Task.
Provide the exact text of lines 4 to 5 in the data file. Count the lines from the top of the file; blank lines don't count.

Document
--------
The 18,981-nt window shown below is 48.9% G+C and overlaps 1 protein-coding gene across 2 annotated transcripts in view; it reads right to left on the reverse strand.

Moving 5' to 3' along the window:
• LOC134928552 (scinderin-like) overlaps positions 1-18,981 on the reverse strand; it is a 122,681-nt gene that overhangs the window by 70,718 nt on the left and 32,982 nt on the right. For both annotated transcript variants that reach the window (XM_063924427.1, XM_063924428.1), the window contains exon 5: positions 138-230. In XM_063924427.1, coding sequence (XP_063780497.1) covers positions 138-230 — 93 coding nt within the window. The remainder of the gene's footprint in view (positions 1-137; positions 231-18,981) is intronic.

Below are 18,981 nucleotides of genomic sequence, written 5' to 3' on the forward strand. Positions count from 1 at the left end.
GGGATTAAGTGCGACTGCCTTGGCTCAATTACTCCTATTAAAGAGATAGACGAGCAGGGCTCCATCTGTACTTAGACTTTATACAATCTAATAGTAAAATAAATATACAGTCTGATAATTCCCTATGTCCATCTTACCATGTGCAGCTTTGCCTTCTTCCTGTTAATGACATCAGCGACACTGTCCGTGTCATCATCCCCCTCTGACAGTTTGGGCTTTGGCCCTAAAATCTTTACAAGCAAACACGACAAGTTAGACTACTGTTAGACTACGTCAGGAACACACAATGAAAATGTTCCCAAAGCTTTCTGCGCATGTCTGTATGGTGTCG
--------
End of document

Below are 18,981 nucleotides of genomic sequence, written 5' to 3' on the forward strand. Positions count from 1 at the left end.
GGGATTAAGTGCGACTGCCTTGGCTCAATTACTCCTATTAAAGAGATAGACGAGCAGGGCTCCATCTGTACTTAGACTTTATACAATCTAATAGTAAAATAAATATACAGTCTGATAATTCCCTATGTCCATCTTACCATGTGCAGCTTTGCCTTCTTCCTGTTAATGACATCAGCGACACTGTCCGTGTCATCATCCCCCTCTGACAGTTTGGGCTTTGGCCCTAAAATCTTTACAAGCAAACACGACAAGTTAGACTACTGTTAGACTACGTCAGGAACACACAATGAAAATGTTCCCAAAGCTTTCTGCGCATGTCTGTATGGTGTCG